The Richmond Vampire
On October 2, 1925 C&O locomotive #231, operated by engineer, Tom Mason, was heading into Richmond to pass through Church Hill Tunnel. The tunnel was a small low-traffic route that was getting worked on. Like most days the tunnel was full of crew working on the tunnel in order to make in larger. Engineer Mason was pulling through ten empty flatcar units for the crew to haul debris and excavated earth back out of the tunnel. Mason got the locomotive positioned under Richmond’s Broad Street, deep into the tunnel underground, and continued traveling from east to west toward the western opening of the tunnel and stopped, as planned, about 80 feet from the west end of the tunnel. He stopped here so that the workmen could use the flatcars.
Once the flatbeds were full, Mason began to direct the locomotive slowly underground to the western portal of the tunnel. But as the 231 passed beneath 20th Street, a few interior bricks in the tunnel suddenly fell loose. These bricks were from the old part of the tunnel roof, and while most of them didn’t do much damage, others crashed down and broke connections for the underground lighting system. The tunnel was then plunged into darkness – four thousand feet of pitch black darkness.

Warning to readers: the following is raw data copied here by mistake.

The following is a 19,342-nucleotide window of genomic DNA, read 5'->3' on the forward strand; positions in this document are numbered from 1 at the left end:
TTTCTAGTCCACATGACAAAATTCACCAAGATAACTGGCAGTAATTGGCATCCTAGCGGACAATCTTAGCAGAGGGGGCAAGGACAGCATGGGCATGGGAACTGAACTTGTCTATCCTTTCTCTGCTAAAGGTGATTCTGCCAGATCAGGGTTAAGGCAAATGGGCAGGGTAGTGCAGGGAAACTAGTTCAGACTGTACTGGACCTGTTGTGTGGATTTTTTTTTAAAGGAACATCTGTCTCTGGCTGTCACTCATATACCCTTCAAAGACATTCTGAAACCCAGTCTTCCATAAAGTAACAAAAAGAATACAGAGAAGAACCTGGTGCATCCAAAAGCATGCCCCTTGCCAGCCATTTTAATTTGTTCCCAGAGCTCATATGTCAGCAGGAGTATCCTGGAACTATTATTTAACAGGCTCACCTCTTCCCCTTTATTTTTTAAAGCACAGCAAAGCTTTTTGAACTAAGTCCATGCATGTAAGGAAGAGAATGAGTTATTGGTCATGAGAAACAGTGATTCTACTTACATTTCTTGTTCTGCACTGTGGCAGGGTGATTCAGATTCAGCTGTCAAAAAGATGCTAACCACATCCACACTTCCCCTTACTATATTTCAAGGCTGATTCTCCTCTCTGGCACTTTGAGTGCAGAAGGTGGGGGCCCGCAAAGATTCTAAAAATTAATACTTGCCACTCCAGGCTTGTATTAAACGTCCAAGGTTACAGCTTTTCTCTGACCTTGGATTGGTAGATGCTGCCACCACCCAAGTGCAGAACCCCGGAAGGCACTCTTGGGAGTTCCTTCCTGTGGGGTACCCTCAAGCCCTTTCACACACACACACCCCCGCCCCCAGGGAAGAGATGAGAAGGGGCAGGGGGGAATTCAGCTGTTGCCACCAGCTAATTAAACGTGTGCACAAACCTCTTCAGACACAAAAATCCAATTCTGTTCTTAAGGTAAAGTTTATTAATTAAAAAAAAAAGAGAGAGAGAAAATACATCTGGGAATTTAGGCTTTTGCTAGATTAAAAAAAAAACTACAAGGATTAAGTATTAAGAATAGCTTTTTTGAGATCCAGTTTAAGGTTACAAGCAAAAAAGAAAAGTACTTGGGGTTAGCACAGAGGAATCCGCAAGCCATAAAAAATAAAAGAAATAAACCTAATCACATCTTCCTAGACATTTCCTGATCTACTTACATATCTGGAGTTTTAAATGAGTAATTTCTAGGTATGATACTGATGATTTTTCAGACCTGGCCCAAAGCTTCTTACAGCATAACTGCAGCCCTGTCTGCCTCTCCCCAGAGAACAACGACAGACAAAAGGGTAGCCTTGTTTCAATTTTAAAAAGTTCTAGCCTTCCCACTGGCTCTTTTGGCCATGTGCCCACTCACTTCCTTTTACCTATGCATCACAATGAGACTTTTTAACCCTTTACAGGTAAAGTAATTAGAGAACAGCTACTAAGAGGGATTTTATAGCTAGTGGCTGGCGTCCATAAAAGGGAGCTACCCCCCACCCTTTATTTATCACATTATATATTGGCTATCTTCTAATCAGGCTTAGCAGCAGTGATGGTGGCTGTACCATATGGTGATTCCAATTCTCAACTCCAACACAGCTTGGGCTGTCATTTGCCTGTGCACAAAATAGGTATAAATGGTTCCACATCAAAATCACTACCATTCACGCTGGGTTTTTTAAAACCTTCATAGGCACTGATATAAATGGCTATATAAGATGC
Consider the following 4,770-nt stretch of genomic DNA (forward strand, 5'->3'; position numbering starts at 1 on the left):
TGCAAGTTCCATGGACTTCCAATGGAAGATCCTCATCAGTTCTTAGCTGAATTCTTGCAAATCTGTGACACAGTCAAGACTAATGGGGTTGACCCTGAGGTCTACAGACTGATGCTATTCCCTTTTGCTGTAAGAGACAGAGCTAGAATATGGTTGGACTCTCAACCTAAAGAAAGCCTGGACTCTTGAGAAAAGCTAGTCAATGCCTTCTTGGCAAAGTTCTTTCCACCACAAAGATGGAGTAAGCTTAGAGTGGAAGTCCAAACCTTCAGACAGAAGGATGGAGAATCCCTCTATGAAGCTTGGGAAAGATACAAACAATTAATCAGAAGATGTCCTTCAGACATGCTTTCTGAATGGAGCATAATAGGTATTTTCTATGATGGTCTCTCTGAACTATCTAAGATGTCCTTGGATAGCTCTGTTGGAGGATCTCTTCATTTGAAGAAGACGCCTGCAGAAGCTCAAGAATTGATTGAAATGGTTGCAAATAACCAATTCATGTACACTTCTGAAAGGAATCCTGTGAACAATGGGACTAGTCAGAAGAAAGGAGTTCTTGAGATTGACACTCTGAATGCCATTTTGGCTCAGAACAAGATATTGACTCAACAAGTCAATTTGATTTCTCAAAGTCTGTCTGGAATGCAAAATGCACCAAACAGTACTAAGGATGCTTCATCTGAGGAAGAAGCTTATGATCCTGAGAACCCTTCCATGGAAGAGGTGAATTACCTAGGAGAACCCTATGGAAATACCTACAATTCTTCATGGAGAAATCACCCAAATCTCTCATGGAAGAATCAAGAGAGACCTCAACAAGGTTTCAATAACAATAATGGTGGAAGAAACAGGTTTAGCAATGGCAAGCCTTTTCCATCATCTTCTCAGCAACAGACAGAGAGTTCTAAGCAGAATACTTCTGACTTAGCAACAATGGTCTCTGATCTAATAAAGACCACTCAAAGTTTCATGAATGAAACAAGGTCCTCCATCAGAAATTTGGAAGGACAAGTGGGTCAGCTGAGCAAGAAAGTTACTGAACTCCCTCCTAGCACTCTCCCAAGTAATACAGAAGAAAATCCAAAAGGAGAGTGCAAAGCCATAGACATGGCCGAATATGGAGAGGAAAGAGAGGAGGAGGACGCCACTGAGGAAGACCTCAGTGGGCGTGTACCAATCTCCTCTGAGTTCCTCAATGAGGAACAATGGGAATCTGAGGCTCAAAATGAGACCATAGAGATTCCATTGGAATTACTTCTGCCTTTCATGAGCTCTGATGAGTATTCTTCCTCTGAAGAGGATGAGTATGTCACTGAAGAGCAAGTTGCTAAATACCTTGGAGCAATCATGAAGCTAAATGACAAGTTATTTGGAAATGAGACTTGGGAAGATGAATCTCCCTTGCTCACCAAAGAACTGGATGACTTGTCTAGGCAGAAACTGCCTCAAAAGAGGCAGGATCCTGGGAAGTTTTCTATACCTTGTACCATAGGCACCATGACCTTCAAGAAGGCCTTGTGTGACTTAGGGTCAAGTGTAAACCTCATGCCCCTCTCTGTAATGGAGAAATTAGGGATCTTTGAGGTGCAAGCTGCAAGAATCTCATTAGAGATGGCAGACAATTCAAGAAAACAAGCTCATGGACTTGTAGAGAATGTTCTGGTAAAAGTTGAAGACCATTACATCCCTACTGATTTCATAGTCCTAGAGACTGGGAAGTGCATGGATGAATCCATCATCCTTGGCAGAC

The crewmen that were near the east entrance fled toward the east portal and the carpenters who escaped reported later that right after the tunnel lights went out they felt a sudden eerie gust of wind. Mason’s fireman, Benjamin F. Mosby yelled to Mason, “Watch out, Tom! She’s a-comin’ in!”
But it was too late…
A hundred feet of tunnel debris came crashing down upon locomotive #231, engulfing the train and trapping Mason where he stood “at the throttle.”
One man emerged from the crashed-in tunnel:
“Shortly after the collapse of the tunnel, a man-like form came out of the tunnel. Covered in blood – with jagged teeth visible and with flesh hanging from its body, this figure, barely recognizable as a human person – raced toward the James River…people tried to chase after the figure but it quickly took refuge in and disappeared into Hollywood Cemetery. It disappeared at the point where a mausoleum is located on the cemetery grounds.
The creature vanished where the mausoleum is built into the hillside of Hollywood Cemetery. The name displayed in that location is that of W.W. Pool.”
That’s the tale of The Richmond Vampire. What makes this is a vampire story is beyond me, maybe it’s the blood and the cemetery. Either way, this is Richmond, Virginia’s famous vampire urban legend.